smart spending

Want a vacation? Deals are everywhere

  • Hotels and airlines have cut prices dramatically in a bid to survive.
  • The stronger dollar has made Europe, Australia and New Zealand affordable again.
  • Advertised room rates and airfares are just the start of the bargaining.

If the travel industry during the boom years was a high-priced boutique hotel with big profit margins and a sense of entitlement to go with it, in the recession, it's an interstate motel with a neon sign reading, "Cheap rooms! HBO!"

6 ways to land a great deal
  1. Think big, luxurious, exotic.
  2. Take advantage of the strong dollar.
  3. Be flexible: Go where and when the deals are.
  4. Use the Web, social networking.
  5. Drive a hard bargain and negotiate.
  6. Cash in frequent-flier miles.
The recession has not been kind to the travel industry, to put it mildly. With few Americans feeling secure enough financially to blow a pile of money on a trip overseas and the term "staycation" firmly en vogue, vacancy rates on airplanes and in hotels are alarming.

In mid-May, hotel occupancy fell to 51.6 percent, down 10.2 percent from a year earlier, according to Smith Travel Research, or STR. The airlines didn't fare much better, with American Airlines reporting an 11.7 percent year-over-year drop in traffic in May.

Hotels and airlines have responded by dramatically cutting prices in a bid to survive. The price of a plane ticket has declined from an average of $358 for domestic flights last summer to about $299, says Jennifer Gaines, contributing editor for And the average domestic hotel rate has declined 14 percent since last year, she says.

What does this mean for the average traveler?

"There's a staggering buyer's market that I haven't seen in at least 33 years," says Peter Greenberg, publisher of and author of "Tough Times, Great Travels." "It's almost totally global. With the exception perhaps of Russia and parts of Japan, I haven't seen anywhere that's not on sale."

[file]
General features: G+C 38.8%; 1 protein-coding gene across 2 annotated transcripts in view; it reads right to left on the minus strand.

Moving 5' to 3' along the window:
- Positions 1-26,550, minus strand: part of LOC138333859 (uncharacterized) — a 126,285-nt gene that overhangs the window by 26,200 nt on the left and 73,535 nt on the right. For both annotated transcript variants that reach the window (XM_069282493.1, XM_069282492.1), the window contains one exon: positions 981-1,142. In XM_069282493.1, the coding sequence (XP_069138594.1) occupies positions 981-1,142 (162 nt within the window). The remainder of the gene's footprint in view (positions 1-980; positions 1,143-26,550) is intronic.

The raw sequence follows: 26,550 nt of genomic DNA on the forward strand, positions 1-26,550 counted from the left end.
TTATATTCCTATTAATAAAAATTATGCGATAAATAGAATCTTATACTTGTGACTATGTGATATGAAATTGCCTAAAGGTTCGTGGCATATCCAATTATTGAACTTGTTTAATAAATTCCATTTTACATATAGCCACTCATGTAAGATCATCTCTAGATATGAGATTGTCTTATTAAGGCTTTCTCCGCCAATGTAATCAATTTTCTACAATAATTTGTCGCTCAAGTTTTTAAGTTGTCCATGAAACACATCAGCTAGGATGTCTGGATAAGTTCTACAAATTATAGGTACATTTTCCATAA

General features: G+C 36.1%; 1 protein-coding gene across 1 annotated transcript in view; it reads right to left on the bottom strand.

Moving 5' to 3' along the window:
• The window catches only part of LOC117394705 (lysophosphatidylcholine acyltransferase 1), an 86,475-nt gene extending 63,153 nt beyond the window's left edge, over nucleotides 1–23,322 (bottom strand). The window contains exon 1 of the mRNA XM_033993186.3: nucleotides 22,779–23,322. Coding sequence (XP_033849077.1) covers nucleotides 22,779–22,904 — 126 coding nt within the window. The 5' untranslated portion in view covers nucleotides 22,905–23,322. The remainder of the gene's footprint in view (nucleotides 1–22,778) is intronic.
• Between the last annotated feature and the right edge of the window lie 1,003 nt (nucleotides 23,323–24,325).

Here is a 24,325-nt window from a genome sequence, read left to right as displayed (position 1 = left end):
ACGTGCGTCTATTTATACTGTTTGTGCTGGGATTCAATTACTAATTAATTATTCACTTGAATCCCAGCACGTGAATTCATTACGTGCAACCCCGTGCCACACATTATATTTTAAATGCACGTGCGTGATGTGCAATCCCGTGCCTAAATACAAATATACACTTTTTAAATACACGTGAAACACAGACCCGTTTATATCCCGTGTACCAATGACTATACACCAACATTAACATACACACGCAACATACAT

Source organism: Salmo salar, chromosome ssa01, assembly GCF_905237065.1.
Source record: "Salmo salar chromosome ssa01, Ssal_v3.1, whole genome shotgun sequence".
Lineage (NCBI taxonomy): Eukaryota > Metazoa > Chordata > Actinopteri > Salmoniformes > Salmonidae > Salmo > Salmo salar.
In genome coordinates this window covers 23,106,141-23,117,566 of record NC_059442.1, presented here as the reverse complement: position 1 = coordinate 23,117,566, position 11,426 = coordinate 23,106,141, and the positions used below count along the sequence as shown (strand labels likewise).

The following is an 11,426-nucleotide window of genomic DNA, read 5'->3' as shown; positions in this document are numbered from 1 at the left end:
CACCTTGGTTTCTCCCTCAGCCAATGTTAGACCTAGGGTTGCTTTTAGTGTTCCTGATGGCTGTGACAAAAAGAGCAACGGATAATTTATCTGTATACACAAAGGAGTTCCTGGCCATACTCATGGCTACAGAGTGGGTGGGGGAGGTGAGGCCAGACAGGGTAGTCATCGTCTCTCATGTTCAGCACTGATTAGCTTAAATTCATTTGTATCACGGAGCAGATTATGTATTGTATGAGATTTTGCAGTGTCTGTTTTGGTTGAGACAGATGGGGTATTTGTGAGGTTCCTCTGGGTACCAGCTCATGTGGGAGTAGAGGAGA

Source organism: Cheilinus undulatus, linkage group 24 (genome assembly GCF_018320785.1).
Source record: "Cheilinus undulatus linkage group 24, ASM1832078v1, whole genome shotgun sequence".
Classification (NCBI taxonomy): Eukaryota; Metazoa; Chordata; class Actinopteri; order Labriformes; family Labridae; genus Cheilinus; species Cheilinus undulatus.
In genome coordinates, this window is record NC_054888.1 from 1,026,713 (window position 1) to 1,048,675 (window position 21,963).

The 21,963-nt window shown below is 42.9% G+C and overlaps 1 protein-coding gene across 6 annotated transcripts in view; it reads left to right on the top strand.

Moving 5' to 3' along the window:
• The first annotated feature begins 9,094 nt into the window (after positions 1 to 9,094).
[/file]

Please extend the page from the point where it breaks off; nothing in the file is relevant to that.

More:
Clearly, the outlet mall of world travel is open for business. Here are six steps you can take to make sure you reap the benefits.

Think big. For those who have the money to do it, this is the year to take that international vacation you've always dreamed about. Higher-end vacations that would have been out of reach for all but the wealthiest travelers are now looking downright reasonable.

Vince Orza, dean of the business school at Oklahoma City University and a cruise enthusiast, found that out firsthand. He and his wife were planning a 10-day river cruise in Eastern Europe when he found an e-mail from a luxury cruise line he'd always wanted to try. The company was offering 65 percent off Mediterranean cruises. Initially, Orza didn't believe his eyes.

"You almost have to look and see, well, what are the details? What don't I understand? And the details made it even better," says Orza. "Everything is included. And you know, for those of us who really are avid 'cruisers,' that's an offer that's really worth paying attention to."

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